As the Tasmanian Wilderness World Heritage Area (TWWHA) site occupies such a large part of Tasmania, it’s time to take a closer look at the history of this stunning natural area, in which we offer our customisable tours.
World Heritage Sites are designated by United Nations Educational, Scientific and Cultural Organisation (UNESCO) and are judged for their significance of cultural, scientific or historic values. There are 10 selection criteria, six cultural and four natural. Nominated sites must be of ‘outstanding universal value’ and satisfy at least one of the ten criteria.
Tasmania can proudly say that it meets seven of the ten criteria, making the site with the highest number of criteria in the world. It shares this top place with Mount Tai in China, although for a different combination of criteria.
Although it comprises a wide variety of landscapes and topography, it is primarily known for being one of the last temperate wilderness expanses. It covers large areas of the west and southwest of the state. Much of it is very rugged and it contains the only extensive area of recently glaciated landscapes, the most recent period ended about 10- to 12- thousand years ago. It also includes a lot of wet and temperate environments from eucalyptus forests and button grass plains; even though the highest peak is a little over 1,600 metres above sea level, the semi-alpine areas are of particular natural value.
The history of the initial nomination is tied to the Franklin Hydro Electric Dam proposal, which was a source of much protest and conflicting visions for the remote Franklin and Gordon rivers. It was eventually placed on the World Heritage List in 1982 following an agreement between the Federal Government and the Tasmanian Government. This included 50 million dollars in funding from Bob Hawke’s (at the time) Federal Government (Labor).
The amount of land covered by the listing was expanded in both 1989 and 2013 and now covers about 25% of the state, some 15,800 square kilometres.
There are ten parks and reserves that make up the boundaries to the TWWHA, including the four largest National Parks in Tasmania, namely:
- Cradle Mountain-Lake St Clair NP
- Walls of Jerusalem NP
- Franklin-Gordon Wild Rivers NP
- Southwest NP
The controversy over the management and definition of the Tasmanian Wilderness World Heritage Area boundaries have played out in the political spectrum. Conflict over both recreational and economic use have been politicised often during the 1980s and 1990s and lead to a divided and sometimes antagonistic attitude towards the various elements of the community.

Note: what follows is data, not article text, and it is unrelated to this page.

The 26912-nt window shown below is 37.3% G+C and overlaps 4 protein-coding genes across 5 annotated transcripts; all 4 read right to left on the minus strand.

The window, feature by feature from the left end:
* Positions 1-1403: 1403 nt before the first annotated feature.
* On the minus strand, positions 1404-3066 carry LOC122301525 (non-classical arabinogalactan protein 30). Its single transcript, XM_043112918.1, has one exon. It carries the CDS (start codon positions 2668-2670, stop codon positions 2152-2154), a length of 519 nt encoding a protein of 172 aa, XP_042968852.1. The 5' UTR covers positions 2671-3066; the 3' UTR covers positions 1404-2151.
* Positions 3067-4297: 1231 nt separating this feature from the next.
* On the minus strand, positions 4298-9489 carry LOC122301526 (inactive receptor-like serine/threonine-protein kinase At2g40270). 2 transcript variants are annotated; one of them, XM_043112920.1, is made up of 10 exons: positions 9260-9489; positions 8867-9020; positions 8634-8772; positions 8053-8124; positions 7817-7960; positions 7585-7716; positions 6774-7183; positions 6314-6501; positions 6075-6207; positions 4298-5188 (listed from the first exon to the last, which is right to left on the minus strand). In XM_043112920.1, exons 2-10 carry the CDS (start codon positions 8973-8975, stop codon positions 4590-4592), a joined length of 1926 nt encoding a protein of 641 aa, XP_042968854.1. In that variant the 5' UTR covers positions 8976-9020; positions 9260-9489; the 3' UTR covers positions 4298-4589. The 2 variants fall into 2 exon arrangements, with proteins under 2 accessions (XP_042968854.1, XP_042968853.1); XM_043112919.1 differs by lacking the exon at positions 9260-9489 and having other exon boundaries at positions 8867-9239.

Soon after the last amendment in 2013, the Federal Government (Liberal) lead by Tony Abbot, proposed de-listing the area to allow logging of tall eucalyptus forest. Meeting in Qatar in June 2014, the thirty eighth session of the World Heritage Committee rejected the proposal. Had it been successful, this would have marked the first de-listing for economic purposes by any developed nation in the world. In 2016, the Tasmanian Government formally withdrew the bid to allow the logging within the TWWHA.
There is a high degree of plant diversity in the area covering six different ecosystems from wetlands to treeless alpine communities. Ironically, the Darwin crater – a suspected meteorite impact crater in Western Tasmania about 26 km south of Queenstown, just within the Franklin-Gordon Wild Rivers National Park – provides scientists with the longest continuous pollen records in Australia. The list of fauna extends to almost 14,000 species…much of it unique to the area.
Today, tourism is the main economic driver for the region and Tasmania is promoted as a clean, green natural wilderness destination. However, the conflicts continue over the levels of development for tourist facilities and preserving the elements that make it so unique.
We humbly suggest that you come and experience it for yourself. Why not book a customised tour with us today?
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